Director Qualifications

Mr. Jellison’s active involvement in Roper’s operations provides our Board with specific knowledge of the business and its challenges and prospects. As the Chairman of the Board, his deep understanding of the organization and its strategic focus has provided key leadership and guidance for our Company’s growth.

 

LOGO       

 

Robert D. Johnson

Director since 2005

Independent

Age: 68

 

Committees:

Compensation

 

Professional Experience

Mr. Johnson was Chief Executive Officer of Dubai Aerospace Enterprise Ltd., a global aviation corporation, from August 2006 to December 2008. Mr. Johnson served as Chairman of Honeywell Aerospace, the aviation segment of Honeywell International Inc., from January 2005 to January 2006, and as its President and Chief Executive Officer from 1999 to 2005. Mr. Johnson worked at Honeywell’s predecessor, AlliedSignal, rising to the position of President and Chief Executive Officer of AlliedSignal Aerospace. Mr. Johnson has held management positions with AAR Corporation and GE Aircraft Engines.

Other Boards and Appointments

Mr. Johnson currently serves as the Chairman of the Board of Spirit AeroSystems, Inc., and as a director of Spirit Airlines, Inc. Mr. Johnson previously served as a director of Ariba, Inc. from 2005 to 2012 and Beechcraft Corp during 2013.

Director Qualifications

Mr. Johnson brings valuable knowledge in marketing, sales and production from his diverse career experiences. His management leadership skills and his general business knowledge provide our Board with guidance in compensation and management issues.

 

 

 

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BOARD OF DIRECTORS (CONTINUED)

 

 

LOGO       

 

Robert E. Knowling, Jr.

Director since 2008

Independent

Age: 60

 

Committees:

Compensation (Chair)

Executive

 

Professional Experience

Mr. Knowling is the Chairman of Eagles Landing Partners, a strategic management consulting company. From June 2005 to May 2009, Mr. Knowling served as Chief Executive Officer and director of Telwares, a leading provider of telecommunication spend management solutions. Mr. Knowling has served as the CEO of the NYC Leadership Academy, and in various executive capacities with SimDesk Technologies, Inc. and Covad Communications Company.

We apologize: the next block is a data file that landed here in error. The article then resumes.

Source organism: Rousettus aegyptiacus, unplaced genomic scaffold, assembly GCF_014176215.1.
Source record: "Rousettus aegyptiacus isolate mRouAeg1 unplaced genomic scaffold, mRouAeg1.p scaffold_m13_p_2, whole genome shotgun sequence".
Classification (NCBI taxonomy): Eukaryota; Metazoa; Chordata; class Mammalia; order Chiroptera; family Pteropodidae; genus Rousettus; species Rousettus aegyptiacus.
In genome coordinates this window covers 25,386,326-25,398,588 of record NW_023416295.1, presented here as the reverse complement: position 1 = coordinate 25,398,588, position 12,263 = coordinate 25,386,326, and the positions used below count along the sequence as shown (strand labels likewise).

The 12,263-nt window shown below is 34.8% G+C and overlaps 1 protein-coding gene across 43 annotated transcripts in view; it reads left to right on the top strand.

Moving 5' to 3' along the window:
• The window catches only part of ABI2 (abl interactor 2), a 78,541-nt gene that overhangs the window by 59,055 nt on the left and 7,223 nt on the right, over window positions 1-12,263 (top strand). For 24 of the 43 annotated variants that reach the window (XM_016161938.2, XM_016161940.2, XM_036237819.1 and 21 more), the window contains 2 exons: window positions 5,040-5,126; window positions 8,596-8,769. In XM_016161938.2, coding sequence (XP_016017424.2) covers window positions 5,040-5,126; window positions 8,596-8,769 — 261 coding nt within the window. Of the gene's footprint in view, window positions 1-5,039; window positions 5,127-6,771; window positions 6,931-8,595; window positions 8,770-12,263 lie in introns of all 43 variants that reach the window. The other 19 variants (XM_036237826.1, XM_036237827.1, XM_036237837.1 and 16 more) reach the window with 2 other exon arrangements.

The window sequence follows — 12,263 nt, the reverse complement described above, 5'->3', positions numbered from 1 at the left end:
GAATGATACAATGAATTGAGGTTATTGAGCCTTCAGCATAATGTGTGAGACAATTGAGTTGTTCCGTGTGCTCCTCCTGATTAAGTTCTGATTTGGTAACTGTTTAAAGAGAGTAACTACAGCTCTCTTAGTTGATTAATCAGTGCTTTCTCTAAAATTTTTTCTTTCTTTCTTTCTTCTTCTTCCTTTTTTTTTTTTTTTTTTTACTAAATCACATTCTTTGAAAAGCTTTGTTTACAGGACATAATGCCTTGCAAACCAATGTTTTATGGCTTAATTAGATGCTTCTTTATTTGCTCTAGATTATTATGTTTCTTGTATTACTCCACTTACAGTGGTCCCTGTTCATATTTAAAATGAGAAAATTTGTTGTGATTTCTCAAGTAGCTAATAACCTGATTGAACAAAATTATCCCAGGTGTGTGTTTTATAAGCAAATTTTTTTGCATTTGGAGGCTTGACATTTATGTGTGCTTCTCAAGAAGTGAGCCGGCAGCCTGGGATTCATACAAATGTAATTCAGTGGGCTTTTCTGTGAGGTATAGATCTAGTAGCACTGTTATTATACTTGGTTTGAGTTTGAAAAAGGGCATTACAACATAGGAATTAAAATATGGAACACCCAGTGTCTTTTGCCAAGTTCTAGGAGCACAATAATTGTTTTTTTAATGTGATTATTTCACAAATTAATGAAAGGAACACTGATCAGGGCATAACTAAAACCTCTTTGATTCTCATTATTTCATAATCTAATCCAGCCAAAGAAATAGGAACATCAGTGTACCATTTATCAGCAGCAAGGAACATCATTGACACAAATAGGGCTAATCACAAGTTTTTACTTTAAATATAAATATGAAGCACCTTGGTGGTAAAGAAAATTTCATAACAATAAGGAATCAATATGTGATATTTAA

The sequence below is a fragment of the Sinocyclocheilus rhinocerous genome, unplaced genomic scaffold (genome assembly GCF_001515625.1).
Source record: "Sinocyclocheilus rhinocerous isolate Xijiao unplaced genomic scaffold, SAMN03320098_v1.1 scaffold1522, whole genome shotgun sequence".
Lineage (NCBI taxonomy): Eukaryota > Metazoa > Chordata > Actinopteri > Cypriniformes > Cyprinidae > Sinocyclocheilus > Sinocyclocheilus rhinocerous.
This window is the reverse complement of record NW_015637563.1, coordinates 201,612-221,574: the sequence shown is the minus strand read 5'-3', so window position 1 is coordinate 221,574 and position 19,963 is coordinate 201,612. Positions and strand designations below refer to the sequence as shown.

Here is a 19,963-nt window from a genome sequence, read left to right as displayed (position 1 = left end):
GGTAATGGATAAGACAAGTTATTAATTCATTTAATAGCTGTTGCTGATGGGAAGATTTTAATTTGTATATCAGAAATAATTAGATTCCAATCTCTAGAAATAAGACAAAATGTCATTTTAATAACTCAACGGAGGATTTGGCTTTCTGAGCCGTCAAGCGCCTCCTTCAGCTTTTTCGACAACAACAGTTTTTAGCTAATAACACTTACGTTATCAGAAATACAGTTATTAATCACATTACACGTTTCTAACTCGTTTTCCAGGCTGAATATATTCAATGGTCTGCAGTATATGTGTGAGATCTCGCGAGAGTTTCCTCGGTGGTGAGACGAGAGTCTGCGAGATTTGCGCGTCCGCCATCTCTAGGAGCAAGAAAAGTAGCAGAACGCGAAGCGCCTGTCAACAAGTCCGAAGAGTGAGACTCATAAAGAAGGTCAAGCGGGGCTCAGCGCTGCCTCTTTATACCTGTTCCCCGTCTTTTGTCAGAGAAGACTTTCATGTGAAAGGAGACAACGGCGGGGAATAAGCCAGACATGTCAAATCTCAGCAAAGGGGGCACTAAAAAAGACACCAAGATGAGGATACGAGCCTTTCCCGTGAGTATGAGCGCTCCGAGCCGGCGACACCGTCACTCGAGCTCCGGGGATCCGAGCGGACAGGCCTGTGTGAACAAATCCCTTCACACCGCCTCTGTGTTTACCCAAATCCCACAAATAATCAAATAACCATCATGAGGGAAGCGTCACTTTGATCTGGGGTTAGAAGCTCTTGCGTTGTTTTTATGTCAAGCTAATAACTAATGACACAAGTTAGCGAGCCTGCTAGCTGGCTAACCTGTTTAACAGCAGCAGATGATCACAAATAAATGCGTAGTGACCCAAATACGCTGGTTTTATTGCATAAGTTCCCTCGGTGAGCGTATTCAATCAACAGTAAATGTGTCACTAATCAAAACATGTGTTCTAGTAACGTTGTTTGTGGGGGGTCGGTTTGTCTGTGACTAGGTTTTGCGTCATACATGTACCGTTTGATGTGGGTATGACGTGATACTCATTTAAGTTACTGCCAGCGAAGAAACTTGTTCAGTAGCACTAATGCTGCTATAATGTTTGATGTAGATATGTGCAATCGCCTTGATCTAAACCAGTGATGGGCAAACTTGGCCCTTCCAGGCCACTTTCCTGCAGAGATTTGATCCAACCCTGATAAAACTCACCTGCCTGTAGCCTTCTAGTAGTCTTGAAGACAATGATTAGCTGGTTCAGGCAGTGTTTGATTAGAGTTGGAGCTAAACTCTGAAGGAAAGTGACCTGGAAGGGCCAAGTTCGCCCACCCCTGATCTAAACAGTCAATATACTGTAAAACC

Other Boards and Appointments

Mr. Knowling previously served as a director of Heidrick & Struggles International from 2000 to 2015, The Bartech Group from 2006 to 2015, Aprimo, Inc. from 2008 to 2011, and as Lead Director of Ariba, Inc. from 2000 to 2012.

Director Qualifications

Mr. Knowling brings a unique perspective to our Board based on his involvement in telecommunications and high-growth technology companies. He also has significant operational and management skills, and insight with respect to technology matters. His experience as a director of several other public companies enables him to provide guidance on corporate governance and executive compensation issues.

 

 

LOGO       

 

Wilbur J. Prezzano

Director since 1997

Lead Independent Director

Age: 75

 

Committees:

Compensation

Nominating and Governance

 

Professional Experience

Mr. Prezzano retired in January 1997 from Eastman Kodak Company, a supplier of imaging material and services, as its board Vice-Chairman and as Chairman and President of its greater China region businesses. During his 32-year career with Eastman Kodak Company, Mr. Prezzano served in various executive capacities and also served as a director from 1992 to 1997.

Other Boards and Appointments

Mr. Prezzano currently serves as the Board Chair of Snyder’s-Lance, Inc. and as a director of TD Ameritrade Holding Corporation. Mr. Prezzano formerly served as a director of TD Bank Financial Group from 2003 to 2016 and EnPro Industries, Inc. from 2006 to 2014.

 

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BOARD OF DIRECTORS (CONTINUED)

 

Director Qualifications

Mr. Prezzano has a strong background in management and experience in other international operations. Through his service on the boards of directors of several other companies in diverse industries, Mr. Prezzano provides our Board with a broad-based understanding important to our Company’s growth and operations.

 

 

 

 

LOGO        

 

Laura G. Thatcher

Director since 2015

Independent

Age: 60

 

Committees:

Audit

Nominating and Governance

 

Professional Experience

Ms. Thatcher retired in December 2013 from 33 years of legal practice at Alston & Bird LLP, where she developed and headed the firm’s executive compensation practice for 18 years.

Other Boards and Appointments

Ms. Thatcher served on the Board of Directors of The Atlanta Legal Aid Society, Inc., a non-profit organization addressing the civil legal needs of Atlanta’s lower income, elderly and disabled residents from 2008 to 2014, and was a Past Chair of the Advisory Board of the Certified Equity Professional Institute (CEPI) of Santa Clara University.

Director Qualifications